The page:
'Stop, there's no corporal in the burse. Last night I took all the dirty purificators, palls, and corporals to wash them—separately, of course—not with the house-wash. By-the-bye, your reverence, I didn't tell you: I have just started the house-wash. A fine fat one it will be! Better than the last.'

Then while the priest slipped a corporal into the burse and laid the latter on the veil, she went on quickly:

'By-the-bye, I forgot! that gadabout Vincent hasn't come. Do you wish me to serve your mass, your reverence?'

The young priest eyed her sternly.

'Well, it isn't a sin,' she continued, with her genial smile. 'I did serve a mass once, in Monsieur Caffin's time. I serve it better, too, than ragamuffins who laugh like heathens at seeing a fly buzzing about the church. True I may wear a cap, I may be sixty years old, and as round as a tub, but I have more respect for our Lord than those imps of boys whom I caught only the other day playing at leap-frog behind the altar.'

The priest was still looking at her and shaking his head.

'What a hole this village is!' she grumbled. 'Not a hundred and fifty people in it! There are days, like to-day, when you wouldn't find a living soul in Les Artaud. Even the babies in swaddling clothes are gone to the vineyards! And goodness knows what they do among such vines—vines that grow under the pebbles and look as dry as thistles! A perfect wilderness, three miles from any highway! Unless an angel comes down to serve your mass, your reverence, you've only got me to help you, on my honour! or one of Mademoiselle Desiree's rabbits, no offence to your reverence!'

Just at that moment, however, Vincent, the Brichets' younger son, gently opened the door of the sacristy. His shock of red hair and his little, glistening, grey eyes exasperated La Teuse.

'Oh! the wretch!' she cried. 'I'll bet he's just been up to some mischief! Come on, you scamp, since his reverence is afraid I might dirty our Lord!'

On seeing the lad, Abbe Mouret had taken up the amice. He kissed the cross embroidered in the centre of it, and for a second laid the cloth upon his head; then lowering it over the collar-band of his cassock, he crossed it and fastened the tapes, the right one over the left. He next donned the alb, the symbol of purity, beginning with the right sleeve. Vincent stooped and turned around him, adjusting the alb, in order that it should fall evenly all round him to a couple of inches from the ground. Then he presented the girdle to the priest, who fastened it tightly round his loins, as a reminder of the bonds wherewith the Saviour was bound in His Passion.

La Teuse remained standing there, feeling jealous and hurt and struggling to keep silence; but so great was the itching of her tongue, that she soon broke out once more: 'Brother Archangias has been here. He won't have a single child at school to-day. He went off again like a whirlwind to pull the brats' ears in the vineyards. You had better see him. I believe he has got something to say to you.'

Abbe Mouret silenced her with a wave of the hand. Then he repeated the usual prayers while he took the maniple—which he kissed before slipping it over his left forearm, as a symbol of the practice of good works—and while crossing on his breast the stole, the symbol of his dignity and power. La Teuse had to help Vincent in the work of adjusting the chasuble, which she fastened together with slender tapes, so that it might not slip off behind.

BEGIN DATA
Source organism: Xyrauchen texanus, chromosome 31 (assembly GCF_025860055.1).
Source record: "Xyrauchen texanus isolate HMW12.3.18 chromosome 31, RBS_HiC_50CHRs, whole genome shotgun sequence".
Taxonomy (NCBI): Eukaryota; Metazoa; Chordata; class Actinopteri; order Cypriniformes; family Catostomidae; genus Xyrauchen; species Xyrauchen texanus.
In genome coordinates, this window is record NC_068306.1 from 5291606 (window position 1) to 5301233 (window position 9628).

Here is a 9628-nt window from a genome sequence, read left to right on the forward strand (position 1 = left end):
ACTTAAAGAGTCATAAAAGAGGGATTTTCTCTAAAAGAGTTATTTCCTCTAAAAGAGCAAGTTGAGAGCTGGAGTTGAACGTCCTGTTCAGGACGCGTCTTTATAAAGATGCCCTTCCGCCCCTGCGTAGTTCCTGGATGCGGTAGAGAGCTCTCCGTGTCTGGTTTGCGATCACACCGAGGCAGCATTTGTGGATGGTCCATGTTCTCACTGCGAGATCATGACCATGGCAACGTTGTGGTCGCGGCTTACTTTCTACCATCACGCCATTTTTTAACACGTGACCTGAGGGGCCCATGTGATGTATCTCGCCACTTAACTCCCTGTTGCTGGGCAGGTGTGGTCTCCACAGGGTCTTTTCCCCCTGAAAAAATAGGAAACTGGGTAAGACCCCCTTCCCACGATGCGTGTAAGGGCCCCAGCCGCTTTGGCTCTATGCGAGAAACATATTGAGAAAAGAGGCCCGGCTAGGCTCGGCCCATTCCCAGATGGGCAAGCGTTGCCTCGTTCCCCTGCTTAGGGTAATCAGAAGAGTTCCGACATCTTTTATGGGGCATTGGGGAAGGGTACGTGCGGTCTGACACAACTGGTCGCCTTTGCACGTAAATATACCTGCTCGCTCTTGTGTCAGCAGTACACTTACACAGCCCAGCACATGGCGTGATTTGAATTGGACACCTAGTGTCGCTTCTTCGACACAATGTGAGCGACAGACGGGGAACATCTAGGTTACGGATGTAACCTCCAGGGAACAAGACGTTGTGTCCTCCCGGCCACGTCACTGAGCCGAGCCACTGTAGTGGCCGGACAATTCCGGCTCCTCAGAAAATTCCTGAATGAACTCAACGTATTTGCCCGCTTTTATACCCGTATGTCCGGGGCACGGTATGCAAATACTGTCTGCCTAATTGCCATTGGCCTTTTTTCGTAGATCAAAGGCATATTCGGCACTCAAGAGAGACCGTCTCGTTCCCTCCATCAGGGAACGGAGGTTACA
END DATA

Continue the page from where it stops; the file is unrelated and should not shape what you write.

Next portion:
'Holy Virgin! I had forgotten the cruets!' she stammered, rushing to the cupboard. 'Come, look sharp, lad!'

Thereupon Vincent filled the cruets, phials of coarse glass, while she hastened to take a clean finger-cloth from a drawer. Abbe Mouret, holding the chalice by its stem with his left hand, the fingers of his right resting meanwhile on the burse, then bowed profoundly, but without removing his biretta, to a black wooden crucifix, which hung over the side-board. The lad bowed too, and, bearing the cruets covered with the finger-cloth, led the way out of the sacristy, followed by the priest, who walked on with downcast eyes, absorbed in deep and prayerful meditation.


The empty church was quite white that May morning. The bell-rope near the confessional hung motionless once more. The little bracket light, with its stained glass shade, burned like a crimson splotch against the wall on the right of the tabernacle. Vincent, having set the cruets on the credence, came back and knelt just below the altar step on the left, while the priest, after rendering homage to the Holy Sacrament by a genuflexion, went up to the altar and there spread out the corporal, on the centre of which he placed the chalice. Then, having opened the Missal, he came down again. Another bend of the knee followed, and, after crossing himself and uttering aloud the formula, 'In the name of the Father, the Son, and the Holy Ghost,' he raised his joined hands to his breast, and entered on the great divine drama, with his countenance blanched by faith and love.

'Introibo ad altare Dei.'

'Ad Deum qui loetificat juventutem meam,' gabbled Vincent, who, squatting on his heels, mumbled the responses of the antiphon and the psalm, while watching La Teuse as she roved about the church.

The old servant was gazing at one of the candles with a troubled look. Her anxiety seemed to increase while the priest, bowing down with hands joined again, recited the Confiteor. She stood still, in her turn struck her breast, her head bowed, but still keeping a watchful eye on the taper. For another minute the priest's grave voice and the server's stammers alternated:

'Dominus vobiscum.'

'Et cum spiritu tuo.'

Then the priest, spreading out his hands and afterwards again joining them, said with devout compunction: 'Oremus' (Let us pray).